Many young black comics can’t see or understand the value of the work Dr. Martin Luther King, Jr. did. It’s so far removed from their lives. Lives that are not only filled with the distractions of how many twitter followers they have, but they have to spend so much time thinking up unfunny jokes about how “black people do this and white people do that”. When they make jokes about King or about how they would have “handled” Jim Crow, it’s obvious they have no idea what they are talking about, but that’s not the most offensive part.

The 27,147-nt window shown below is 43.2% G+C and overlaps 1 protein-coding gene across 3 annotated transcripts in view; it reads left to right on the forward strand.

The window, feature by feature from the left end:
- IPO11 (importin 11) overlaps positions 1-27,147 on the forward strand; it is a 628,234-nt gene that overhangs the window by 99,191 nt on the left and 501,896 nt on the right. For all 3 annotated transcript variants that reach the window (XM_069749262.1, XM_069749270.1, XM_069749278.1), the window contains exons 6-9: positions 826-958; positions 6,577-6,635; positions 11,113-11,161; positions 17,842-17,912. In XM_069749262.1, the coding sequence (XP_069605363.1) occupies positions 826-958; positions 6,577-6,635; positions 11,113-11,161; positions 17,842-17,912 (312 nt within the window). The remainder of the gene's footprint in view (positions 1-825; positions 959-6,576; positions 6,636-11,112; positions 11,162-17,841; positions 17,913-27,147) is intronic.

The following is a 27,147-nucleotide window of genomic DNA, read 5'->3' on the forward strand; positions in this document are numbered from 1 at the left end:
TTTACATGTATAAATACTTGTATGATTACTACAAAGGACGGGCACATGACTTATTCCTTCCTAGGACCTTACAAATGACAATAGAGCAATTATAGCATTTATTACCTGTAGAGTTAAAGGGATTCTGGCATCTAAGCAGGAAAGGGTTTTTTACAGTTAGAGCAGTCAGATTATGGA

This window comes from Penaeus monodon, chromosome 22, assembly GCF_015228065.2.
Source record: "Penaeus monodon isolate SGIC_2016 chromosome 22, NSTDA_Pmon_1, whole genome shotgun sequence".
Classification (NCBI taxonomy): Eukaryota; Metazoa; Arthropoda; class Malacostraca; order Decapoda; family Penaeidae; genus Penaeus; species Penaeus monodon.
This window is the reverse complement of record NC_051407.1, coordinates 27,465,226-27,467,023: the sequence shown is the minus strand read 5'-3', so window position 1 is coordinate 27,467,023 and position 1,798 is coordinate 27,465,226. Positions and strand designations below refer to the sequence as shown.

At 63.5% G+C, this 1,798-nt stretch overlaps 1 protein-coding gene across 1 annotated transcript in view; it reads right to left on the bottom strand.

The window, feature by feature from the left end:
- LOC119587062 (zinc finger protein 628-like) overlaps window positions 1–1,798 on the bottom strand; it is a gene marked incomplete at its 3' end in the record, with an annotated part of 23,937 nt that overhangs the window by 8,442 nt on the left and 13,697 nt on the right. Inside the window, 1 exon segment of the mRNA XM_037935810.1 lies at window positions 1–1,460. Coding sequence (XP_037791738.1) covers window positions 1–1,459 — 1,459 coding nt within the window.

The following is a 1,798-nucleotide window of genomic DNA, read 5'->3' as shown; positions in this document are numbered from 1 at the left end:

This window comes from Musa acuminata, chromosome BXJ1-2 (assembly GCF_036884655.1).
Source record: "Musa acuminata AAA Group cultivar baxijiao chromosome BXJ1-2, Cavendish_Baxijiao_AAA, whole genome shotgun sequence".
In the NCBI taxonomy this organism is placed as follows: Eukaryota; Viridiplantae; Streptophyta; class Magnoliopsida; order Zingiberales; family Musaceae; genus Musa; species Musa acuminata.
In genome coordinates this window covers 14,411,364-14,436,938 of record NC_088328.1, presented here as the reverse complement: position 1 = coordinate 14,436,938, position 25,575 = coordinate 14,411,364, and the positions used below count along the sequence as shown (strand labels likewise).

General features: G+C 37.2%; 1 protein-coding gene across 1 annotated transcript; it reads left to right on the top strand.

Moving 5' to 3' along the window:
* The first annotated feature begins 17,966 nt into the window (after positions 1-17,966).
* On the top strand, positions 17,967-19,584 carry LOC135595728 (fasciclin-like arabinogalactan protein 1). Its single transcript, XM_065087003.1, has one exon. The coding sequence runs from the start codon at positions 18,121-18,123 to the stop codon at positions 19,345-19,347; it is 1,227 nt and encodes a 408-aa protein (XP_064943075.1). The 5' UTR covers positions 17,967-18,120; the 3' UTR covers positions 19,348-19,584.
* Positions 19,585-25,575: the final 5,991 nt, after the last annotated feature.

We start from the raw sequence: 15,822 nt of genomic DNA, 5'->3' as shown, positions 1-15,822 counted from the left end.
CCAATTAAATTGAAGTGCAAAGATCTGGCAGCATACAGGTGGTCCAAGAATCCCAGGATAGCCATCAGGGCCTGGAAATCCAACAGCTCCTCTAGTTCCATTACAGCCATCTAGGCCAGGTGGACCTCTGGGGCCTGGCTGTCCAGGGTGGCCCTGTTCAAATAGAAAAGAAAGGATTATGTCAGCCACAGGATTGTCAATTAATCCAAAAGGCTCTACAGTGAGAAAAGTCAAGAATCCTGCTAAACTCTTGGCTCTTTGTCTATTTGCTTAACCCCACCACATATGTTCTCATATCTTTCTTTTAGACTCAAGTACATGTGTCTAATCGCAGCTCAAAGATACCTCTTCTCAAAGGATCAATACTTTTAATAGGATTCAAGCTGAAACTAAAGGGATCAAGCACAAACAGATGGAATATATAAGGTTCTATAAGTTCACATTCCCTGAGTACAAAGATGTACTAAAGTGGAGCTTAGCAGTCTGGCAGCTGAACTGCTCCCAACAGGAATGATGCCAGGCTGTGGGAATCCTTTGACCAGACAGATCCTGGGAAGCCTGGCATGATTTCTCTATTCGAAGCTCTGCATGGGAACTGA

The most offensive part is the lack of context. The idea that a young black person can get on stage and pontificate the most intimate and uncensored thoughts about race, sex, and politics in their heads would have been a difficult concept for African Americans 60 years ago. That they do it in front of an integrated mixed-sex audience, would have been an impossible concept to understand. To say that the civil rights movement was and is irrelevant today because you “do not see the value of it” means only one thing: It means that you are blind.